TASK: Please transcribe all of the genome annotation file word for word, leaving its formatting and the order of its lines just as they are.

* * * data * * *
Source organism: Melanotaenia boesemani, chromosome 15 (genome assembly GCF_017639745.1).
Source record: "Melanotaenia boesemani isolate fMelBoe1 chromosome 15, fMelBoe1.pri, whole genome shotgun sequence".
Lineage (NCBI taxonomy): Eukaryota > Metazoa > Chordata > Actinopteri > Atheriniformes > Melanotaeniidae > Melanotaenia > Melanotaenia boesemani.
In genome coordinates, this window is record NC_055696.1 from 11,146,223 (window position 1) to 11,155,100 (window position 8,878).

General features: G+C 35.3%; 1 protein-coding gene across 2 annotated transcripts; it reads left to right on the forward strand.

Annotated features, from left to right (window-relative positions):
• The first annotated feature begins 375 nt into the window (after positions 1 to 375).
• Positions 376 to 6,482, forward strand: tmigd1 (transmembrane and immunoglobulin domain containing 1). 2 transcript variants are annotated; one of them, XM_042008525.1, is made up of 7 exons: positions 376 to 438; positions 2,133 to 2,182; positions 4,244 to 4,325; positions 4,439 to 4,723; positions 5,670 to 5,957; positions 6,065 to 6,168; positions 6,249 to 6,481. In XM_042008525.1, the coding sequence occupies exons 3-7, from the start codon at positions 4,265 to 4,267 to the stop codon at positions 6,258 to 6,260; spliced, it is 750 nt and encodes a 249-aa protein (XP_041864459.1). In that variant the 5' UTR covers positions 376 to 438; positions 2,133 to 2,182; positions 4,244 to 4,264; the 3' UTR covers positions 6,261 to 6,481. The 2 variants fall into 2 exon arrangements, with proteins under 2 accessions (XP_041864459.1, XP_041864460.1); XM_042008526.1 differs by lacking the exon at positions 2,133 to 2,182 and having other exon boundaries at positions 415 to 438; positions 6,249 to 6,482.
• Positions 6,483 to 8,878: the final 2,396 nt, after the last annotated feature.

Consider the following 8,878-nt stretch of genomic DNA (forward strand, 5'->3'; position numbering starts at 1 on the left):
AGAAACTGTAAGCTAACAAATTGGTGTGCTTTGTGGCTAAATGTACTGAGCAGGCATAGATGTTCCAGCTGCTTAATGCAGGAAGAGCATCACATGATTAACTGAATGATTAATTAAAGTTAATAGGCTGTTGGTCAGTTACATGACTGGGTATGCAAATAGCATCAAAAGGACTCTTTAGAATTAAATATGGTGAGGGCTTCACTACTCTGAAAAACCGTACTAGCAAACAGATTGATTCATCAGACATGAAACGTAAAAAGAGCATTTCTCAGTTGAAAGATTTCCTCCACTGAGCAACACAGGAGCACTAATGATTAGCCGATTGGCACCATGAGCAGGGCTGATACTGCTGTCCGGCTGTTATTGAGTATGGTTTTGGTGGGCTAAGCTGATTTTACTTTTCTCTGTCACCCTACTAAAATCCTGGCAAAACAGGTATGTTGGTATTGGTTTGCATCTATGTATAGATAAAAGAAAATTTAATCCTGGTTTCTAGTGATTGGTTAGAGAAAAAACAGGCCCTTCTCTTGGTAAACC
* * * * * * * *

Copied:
Source organism: Melanotaenia boesemani, chromosome 15 (genome assembly GCF_017639745.1).
Source record: "Melanotaenia boesemani isolate fMelBoe1 chromosome 15, fMelBoe1.pri, whole genome shotgun sequence".
Lineage (NCBI taxonomy): Eukaryota > Metazoa > Chordata > Actinopteri > Atheriniformes > Melanotaeniidae > Melanotaenia > Melanotaenia boesemani.
In genome coordinates, this window is record NC_055696.1 from 11,146,223 (window position 1) to 11,155,100 (window position 8,878).

General features: G+C 35.3%; 1 protein-coding gene across 2 annotated transcripts; it reads left to right on the forward strand.

Annotated features, from left to right (window-relative positions):
• The first annotated feature begins 375 nt into the window (after positions 1 to 375).
• Positions 376 to 6,482, forward strand: tmigd1 (transmembrane and immunoglobulin domain containing 1). 2 transcript variants are annotated; one of them, XM_042008525.1, is made up of 7 exons: positions 376 to 438; positions 2,133 to 2,182; positions 4,244 to 4,325; positions 4,439 to 4,723; positions 5,670 to 5,957; positions 6,065 to 6,168; positions 6,249 to 6,481. In XM_042008525.1, the coding sequence occupies exons 3-7, from the start codon at positions 4,265 to 4,267 to the stop codon at positions 6,258 to 6,260; spliced, it is 750 nt and encodes a 249-aa protein (XP_041864459.1). In that variant the 5' UTR covers positions 376 to 438; positions 2,133 to 2,182; positions 4,244 to 4,264; the 3' UTR covers positions 6,261 to 6,481. The 2 variants fall into 2 exon arrangements, with proteins under 2 accessions (XP_041864459.1, XP_041864460.1); XM_042008526.1 differs by lacking the exon at positions 2,133 to 2,182 and having other exon boundaries at positions 415 to 438; positions 6,249 to 6,482.
• Positions 6,483 to 8,878: the final 2,396 nt, after the last annotated feature.

Consider the following 8,878-nt stretch of genomic DNA (forward strand, 5'->3'; position numbering starts at 1 on the left):
AGAAACTGTAAGCTAACAAATTGGTGTGCTTTGTGGCTAAATGTACTGAGCAGGCATAGATGTTCCAGCTGCTTAATGCAGGAAGAGCATCACATGATTAACTGAATGATTAATTAAAGTTAATAGGCTGTTGGTCAGTTACATGACTGGGTATGCAAATAGCATCAAAAGGACTCTTTAGAATTAAATATGGTGAGGGCTTCACTACTCTGAAAAACCGTACTAGCAAACAGATTGATTCATCAGACATGAAACGTAAAAAGAGCATTTCTCAGTTGAAAGATTTCCTCCACTGAGCAACACAGGAGCACTAATGATTAGCCGATTGGCACCATGAGCAGGGCTGATACTGCTGTCCGGCTGTTATTGAGTATGGTTTTGGTGGGCTAAGCTGATTTTACTTTTCTCTGTCACCCTACTAAAATCCTGGCAAAACAGGTATGTTGGTATTGGTTTGCATCTATGTATAGATAAAAGAAAATTTAATCCTGGTTTCTAGTGATTGGTTAGAGAAAAAACAGGCCCTTCTCTTGGTAAACC